Tuesday, September 29, 2009

Component and Speaker Matching - Legitimate Pursuit or Tweako Fallacy?

You don't have to look hard to find forum discussions and Web articles discussing the benefits of "matching" the right amplifier with the right pair of speakers. Many newbie audio enthusiasts place a higher priority on matching components and speakers than they do on simply selecting the best quality individual components. Please chime in if you've had different experiences, but I've never found one amp sounds better with a certain type or brand of speakers than another. Some people claim Tube Amps sound better with a pair of Dahlquist DQ-10, and solid state amps sound better with Magnepans. Take a look in the AudioKarma.org Speaker Forum and you'll see plenty of threads on: "Which amp for my Advent Legacy's?"

Okay, I'm not broaching this subject just as an excuse to go off on another rant - I promise. My point is this: The best amplifier for your speakers is a quality-built, electronically-sound amplifier with adequate clean power for your listening environment. Ideally, the amp should offer a flat frequency response, low distortion, low noise, and also fit your budget.* I've used an 85 wpc Sansui AU-717 with my Vandersteen 3A Signatures and it sounded every bit as good as the Aragon 8008ST I have hooked up to them now. Likewise, I've driven my large Advents with my McIntosh MC7270 as well as a 35 wpc Yamaha CR-620, and at normal listening levels, I couldn't tell the difference. Granted, crank any of these amps up to close to clipping, and the fatter amp will hold its own against distortion better, but c'mon - that's not how most people listen to music.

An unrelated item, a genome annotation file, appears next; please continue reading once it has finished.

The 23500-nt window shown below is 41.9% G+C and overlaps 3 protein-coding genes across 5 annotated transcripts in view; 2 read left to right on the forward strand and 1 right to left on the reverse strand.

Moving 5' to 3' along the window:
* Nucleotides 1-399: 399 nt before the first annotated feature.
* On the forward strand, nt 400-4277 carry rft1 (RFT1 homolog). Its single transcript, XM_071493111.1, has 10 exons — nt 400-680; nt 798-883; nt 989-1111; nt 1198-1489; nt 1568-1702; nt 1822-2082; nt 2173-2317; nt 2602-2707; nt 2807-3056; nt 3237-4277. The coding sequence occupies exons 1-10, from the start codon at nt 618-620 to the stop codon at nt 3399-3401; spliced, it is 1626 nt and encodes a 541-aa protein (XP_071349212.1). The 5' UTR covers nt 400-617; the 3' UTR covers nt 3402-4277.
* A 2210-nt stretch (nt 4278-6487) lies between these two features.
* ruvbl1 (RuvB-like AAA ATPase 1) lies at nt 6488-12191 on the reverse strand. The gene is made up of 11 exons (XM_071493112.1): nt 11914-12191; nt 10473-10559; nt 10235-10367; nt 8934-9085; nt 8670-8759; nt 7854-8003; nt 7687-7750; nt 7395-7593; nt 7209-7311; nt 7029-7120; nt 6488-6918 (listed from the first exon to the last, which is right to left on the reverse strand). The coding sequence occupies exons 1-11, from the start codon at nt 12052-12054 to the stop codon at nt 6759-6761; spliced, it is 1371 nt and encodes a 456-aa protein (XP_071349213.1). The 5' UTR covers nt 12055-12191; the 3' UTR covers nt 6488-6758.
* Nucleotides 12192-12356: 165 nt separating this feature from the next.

Finally, it's my opinion that "dynamically matching" components with speakers is another audio-tweakest fallacy, and often an attempt at a salesperson to sell you higher-priced gear than you need.

Have fun with your audio gear. Don't allow yourself to get mired in trying to match components with speakers - life is too short, and there's way too much gear out there yet to explore.

Now - I've given you my opinion - Send me yours - HiFiCollector [at] gmail.com

* I took a broad view on this subject, and of course there are exceptions. One exception I can think of is making sure your amplifier can handle the impedance rating and fluctuations that your speakers have. While most speakers are rated nominally at 8 ohms, there are plenty that are rated at 4, some even at 16. 4 ohm speakers can dip below 2 ohms on bass-heavy passages, so make sure your amplifier can handle this type of load.

1 comment:

  1. My experience has been that all audio equipment has a sound of its own, getting it all together with the right pieces that completes a system and is music to your ears is the end result.
    I will buy a piece of equipment and put it into my system for maybe a month or so, that gives me plenty of time to envaluate and come to a decision whether its a keeper or not. Plus the other side of the coin, is, its just plain fun.



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